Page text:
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The STAIR program at St. Paul's United Methodist Church in New Orleans provides children with tutoring and a listening ear. A UMNS photo by Stephanie Kovac. 









By Stephanie Kovac*
Nov. 28, 2006

Willa Cristina has spent her life raising five children and seven grandchildren. At age 80, she thought retirement was finally around the corner, but Hurricane Katrina had more work in store. 

"I thought I had retired from everything, but they're desperate for tutors this year," says Cristina of New Orleans.

She's now committed another year of her life to another child - 7-year-old Da'Lan Hammette. The second-grader lost everything in the storm and now lives with her family in a trailer provided by the Federal Emergency Management Agency, in a Pepsi-Cola parking lot near New Orleans.


Jessie Wells learns his letters with help
from tutor Dorinda Deuchert. A UMNS
photo courtesy of STAIR.

Da'Lan is one of 10 students involved in a children's literacy program known as STAIR or Start the Adventure in Reading, and she's receiving one-on-one instructional help from Willa, a six-year volunteer.

STAIR, a nonprofit organization, originated in New Orleans in 1985 but was virtually wiped out by Katrina last year. 

"We lost our curriculum materials, our library books, a lot of our materials because our sites were totally inundated or damaged in some way," says STAIR Executive Director Sara Woodard. "So we had to kind of regroup and salvage materials from other sites."

Getting on track

Before Katrina struck, STAIR had 24 sites in the New Orleans area. Today, it has only 12, but it is getting its program back on track. Three area United Methodist churches are among those hosting the program, including St. Paul's United Methodist in Jefferson Parish, Algiers United Methodist in Orleans Parish, and Belle Chase United Methodist, the first-ever site in hard-hit Plaquemines.

The Rev. Sheri Zehner of St. Paul's says the church is a perfect partner for the program, and notes that the children need comfort now more than ever. "School can be a very frantic place, especially now, when they're just trying to figure out where their lives are, where they fit in."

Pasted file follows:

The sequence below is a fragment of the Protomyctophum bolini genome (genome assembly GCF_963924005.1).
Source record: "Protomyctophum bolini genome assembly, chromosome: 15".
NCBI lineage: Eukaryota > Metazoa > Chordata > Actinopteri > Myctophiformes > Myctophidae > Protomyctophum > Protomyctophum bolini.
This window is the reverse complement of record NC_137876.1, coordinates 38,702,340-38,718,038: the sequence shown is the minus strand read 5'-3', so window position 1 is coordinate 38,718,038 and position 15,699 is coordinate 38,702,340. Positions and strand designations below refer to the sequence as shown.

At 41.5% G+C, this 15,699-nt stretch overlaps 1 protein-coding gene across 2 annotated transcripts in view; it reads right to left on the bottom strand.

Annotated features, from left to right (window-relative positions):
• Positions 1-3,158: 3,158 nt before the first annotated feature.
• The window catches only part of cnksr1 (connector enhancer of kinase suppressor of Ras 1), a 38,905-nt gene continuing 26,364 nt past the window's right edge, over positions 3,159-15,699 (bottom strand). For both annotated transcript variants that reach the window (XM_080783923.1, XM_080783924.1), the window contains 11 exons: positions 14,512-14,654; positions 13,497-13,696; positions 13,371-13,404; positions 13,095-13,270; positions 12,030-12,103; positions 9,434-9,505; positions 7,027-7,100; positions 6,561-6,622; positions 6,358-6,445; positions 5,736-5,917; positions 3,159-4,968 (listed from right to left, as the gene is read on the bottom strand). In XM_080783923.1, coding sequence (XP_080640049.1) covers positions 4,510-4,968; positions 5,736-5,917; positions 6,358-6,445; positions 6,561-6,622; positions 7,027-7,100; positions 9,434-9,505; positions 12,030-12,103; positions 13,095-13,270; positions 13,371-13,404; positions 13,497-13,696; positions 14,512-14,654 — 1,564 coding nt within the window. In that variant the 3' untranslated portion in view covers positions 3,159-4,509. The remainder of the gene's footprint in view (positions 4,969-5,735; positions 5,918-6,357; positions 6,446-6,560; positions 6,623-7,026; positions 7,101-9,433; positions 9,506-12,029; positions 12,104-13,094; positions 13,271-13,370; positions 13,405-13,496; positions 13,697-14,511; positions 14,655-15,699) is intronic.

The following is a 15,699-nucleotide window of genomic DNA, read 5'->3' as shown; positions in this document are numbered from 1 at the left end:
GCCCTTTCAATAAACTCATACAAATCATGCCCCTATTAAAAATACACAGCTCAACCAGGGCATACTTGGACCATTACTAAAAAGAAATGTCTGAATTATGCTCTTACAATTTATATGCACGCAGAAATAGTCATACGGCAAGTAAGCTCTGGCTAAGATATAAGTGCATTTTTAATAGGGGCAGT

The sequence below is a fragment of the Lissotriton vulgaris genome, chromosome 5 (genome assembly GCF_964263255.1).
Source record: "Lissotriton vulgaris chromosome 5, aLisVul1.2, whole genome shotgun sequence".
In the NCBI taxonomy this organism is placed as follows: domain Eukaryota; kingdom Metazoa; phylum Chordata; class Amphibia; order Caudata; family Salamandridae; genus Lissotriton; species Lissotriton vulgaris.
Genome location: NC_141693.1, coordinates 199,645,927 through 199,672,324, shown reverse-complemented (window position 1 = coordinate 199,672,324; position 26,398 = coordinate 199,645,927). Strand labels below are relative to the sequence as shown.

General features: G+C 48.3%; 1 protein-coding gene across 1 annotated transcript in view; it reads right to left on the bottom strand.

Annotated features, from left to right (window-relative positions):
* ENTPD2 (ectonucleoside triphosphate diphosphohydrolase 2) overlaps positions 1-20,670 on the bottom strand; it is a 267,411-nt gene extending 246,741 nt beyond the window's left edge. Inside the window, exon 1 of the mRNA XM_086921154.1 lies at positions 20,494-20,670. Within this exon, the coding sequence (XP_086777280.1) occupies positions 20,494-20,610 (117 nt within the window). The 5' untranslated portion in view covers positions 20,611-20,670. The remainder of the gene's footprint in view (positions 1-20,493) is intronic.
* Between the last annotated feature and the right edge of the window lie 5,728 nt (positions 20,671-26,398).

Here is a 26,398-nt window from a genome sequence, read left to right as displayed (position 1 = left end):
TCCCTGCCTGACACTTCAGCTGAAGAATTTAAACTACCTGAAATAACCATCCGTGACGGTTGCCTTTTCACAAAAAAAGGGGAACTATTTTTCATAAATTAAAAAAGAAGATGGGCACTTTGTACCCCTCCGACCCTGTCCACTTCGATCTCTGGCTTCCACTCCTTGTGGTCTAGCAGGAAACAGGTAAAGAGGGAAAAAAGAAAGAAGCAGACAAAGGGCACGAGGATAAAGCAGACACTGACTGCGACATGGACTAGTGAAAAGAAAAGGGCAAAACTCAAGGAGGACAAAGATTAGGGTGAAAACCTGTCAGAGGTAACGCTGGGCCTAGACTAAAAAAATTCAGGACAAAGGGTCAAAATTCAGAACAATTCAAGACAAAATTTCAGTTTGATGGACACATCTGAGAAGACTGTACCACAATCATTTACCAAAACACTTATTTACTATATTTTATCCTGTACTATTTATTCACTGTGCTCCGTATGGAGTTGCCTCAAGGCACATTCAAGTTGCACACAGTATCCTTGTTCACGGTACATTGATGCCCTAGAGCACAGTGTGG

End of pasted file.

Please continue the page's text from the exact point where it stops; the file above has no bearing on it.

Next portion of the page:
Finding someone to talk to can be hard, especially for children, Zehner says. New Orleans has a shortage of mental health workers, and many parents and children alike are turning to the clergy.  

"A lot of the children want to come into the sanctuary and just sit for a while, which is strange, but they do," Cristina says.

While the walls of St. Paul's United Methodist are providing a safe haven for youngsters such as Da'Lan, the tutors are lending a listening ear. They too know consolation is as important as comprehension. 

"Our refrigerator broke," Da'Lan interjects in the middle of her lesson. "Ah, yes," replies Cristina, "everybody's refrigerator broke, I think." And young and old share an impromptu moment of laughter.

A necessity for recovery

Woodard does not doubt this year will be difficult for all involved.

"It's an emotional year for the tutors too because it's not just something that happened to one group, it happened to everyone," Woodard explains. "I think the tutors can really relate to what the children have been through since they've been through it themselves; they've experienced the sense of loss also."

Still, Woodard says the program can be part of the city's recovery process, and she views it as an absolute necessity given that so many children have been in a variety of schools the past year and may have fallen behind.

"We want to make sure they get a good education and that they graduate from high school, go to college here, and then join the work force because we're going to need them more than ever now."

Before Katrina, 90 percent of STAIR children were African American. Since the storm, the program has had an influx of Caucasians and Hispanics because so many Hispanic workers have moved to the area to help in the rebuilding. The program is adapting to accommodate their needs, including staffing more bilingual tutors.

Churches such as St. Paul's are adapting too. St. Paul's has installed showers in the upstairs space once used by STAIR in order to open its facilities to work teams from outside the area. The church has also prepped its fellowship hall to accommodate tutoring on Mondays and Wednesdays.

St. Paul's believes that mission and outreach are what Christ calls us to be about, Zehner says. "If one child is helped along their journey, that's a huge reward."
*Kovac is a freelance writer based in McKinney, Texas.

News media contact: Fran Coode Walsh, Nashville, Tenn., (615) 742-5458 or

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